In his first game back since a spectacular 42 point performance against Detroit, Tim Hardaway Jr. nailed 10 three pointers on his way to 36 points. He and Luka Doncic helped lead the Mavericks’ offense in a crucial game against the Heat who were without Jimmy Butler and Tyler Herro. Since coming over from the Knicks, Hardaway Jr has developed into more than just the tax needed to acquire Porzingis.
His ability to catch fire from deep helped endear him to a fan base desperate to surround its young star with a competent roster. While Jalen Brunson has been floated as a potential Sixth Man of the Year candidate, some would argue Hardaway Jr. has been as if not more important to the Mavericks success this season.
Hardaway Jr. is set to become a free agent this offseason and his departure may be the Mavericks’ best chance at finding the sort of player that can help elevate them in a crowded Western Conference. Hardaway Jr has often been the Mavericks’ best shooter. Unlike players such as maxi Kleber and Dorian Finney Smith, Hardaway Jr’s best skill is rising above tough close outs and hitting contested threes.
While other players rely heavily on Luka Doncic to get them open shots, Hardaway Jr. can simply rise up at will and set fire to opposing defenses. Ask Hardaway to dribble more than two times, and things can get dicey in a hurry. He doesn’t have great playmaking abilities off the dribble and can struggle to finish against above-average rim defenders. Coming off of a 4 year/$71 million dollar contract, Hardaway Jr. will carry a $28 million dollar cap hold. That number eliminates any benefits that come with inheriting his bird rights and will force the Maverick’s hand.
The Mavericks, who can approach 35 million dollars in cap space if Josh Richardson opts out prior to free agency, must decide whether to retain a key rotational player or allow him to walk in hopes of finding an upgrade. At one point in time, Hardaway Jr’s contract was considered an albatross. That is no longer the case. Hardaway Jr. was signed to that contract with the belief he could be the centerpiece of a playoff team. Stops in New York and Atlanta proved he was incapable of being a primary go-to scorer.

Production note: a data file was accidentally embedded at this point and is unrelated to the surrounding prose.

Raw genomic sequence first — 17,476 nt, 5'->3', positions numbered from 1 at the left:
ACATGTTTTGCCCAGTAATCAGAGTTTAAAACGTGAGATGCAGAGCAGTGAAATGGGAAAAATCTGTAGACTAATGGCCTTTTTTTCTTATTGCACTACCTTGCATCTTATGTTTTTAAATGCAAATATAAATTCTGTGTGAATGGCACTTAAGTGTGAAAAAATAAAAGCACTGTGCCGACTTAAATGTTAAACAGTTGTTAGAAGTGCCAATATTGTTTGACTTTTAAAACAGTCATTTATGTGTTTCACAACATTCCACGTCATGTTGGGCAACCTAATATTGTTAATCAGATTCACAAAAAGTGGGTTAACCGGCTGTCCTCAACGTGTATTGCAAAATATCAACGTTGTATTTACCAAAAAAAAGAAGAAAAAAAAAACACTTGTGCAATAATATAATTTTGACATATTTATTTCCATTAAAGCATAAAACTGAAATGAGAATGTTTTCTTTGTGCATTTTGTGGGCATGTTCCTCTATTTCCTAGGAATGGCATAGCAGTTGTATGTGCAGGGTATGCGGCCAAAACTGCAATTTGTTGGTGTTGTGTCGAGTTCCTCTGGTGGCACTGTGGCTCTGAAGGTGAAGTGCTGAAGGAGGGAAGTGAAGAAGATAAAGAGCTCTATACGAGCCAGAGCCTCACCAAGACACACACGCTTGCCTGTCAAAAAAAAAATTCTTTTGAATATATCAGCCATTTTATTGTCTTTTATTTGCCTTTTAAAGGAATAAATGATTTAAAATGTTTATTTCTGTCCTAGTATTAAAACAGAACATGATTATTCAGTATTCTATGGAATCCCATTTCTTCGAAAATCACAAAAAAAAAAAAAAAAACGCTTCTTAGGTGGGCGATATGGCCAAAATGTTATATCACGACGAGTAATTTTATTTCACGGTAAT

Since joining Dallas, he slid in next to Luka and is clearly capable of elevating an offense that can become stagnant at times. In a league starved for outside shooting, Hardaway Jr. will command a contract similar to that of Davis Bertans and Joe Harris. While all indications point to Hardaway Jr. having enjoyed his time as a Maverick, there is no reason to believe he will accept a contract well below his market value.
The Mavericks can sign a max free agent or retain Tim Hardaway, but they cannot do both. Sign Hardaway Jr. to a market contract and the Mavericks will lock themselves into their present core for the foreseeable future. With a war chest bereft of draft capital, a Kristaps Porzingis trade may be the only way the Mavericks can reshape their team.
This current iteration of the Mavericks is not a championship contender and surrounding their generational star with adequate talent is its first and only priority. Locking Hardaway Jr into a long-term deal would be a mistake. It is not hyperbolic to say this coming offseason may be the most important one in the franchise’s history. With Luka a year away from inking a max deal, this is the last time the Mavericks will have significant cap space for years to come. If this team hopes to ascend to new heights, they will have to do so without Hardaway Jr.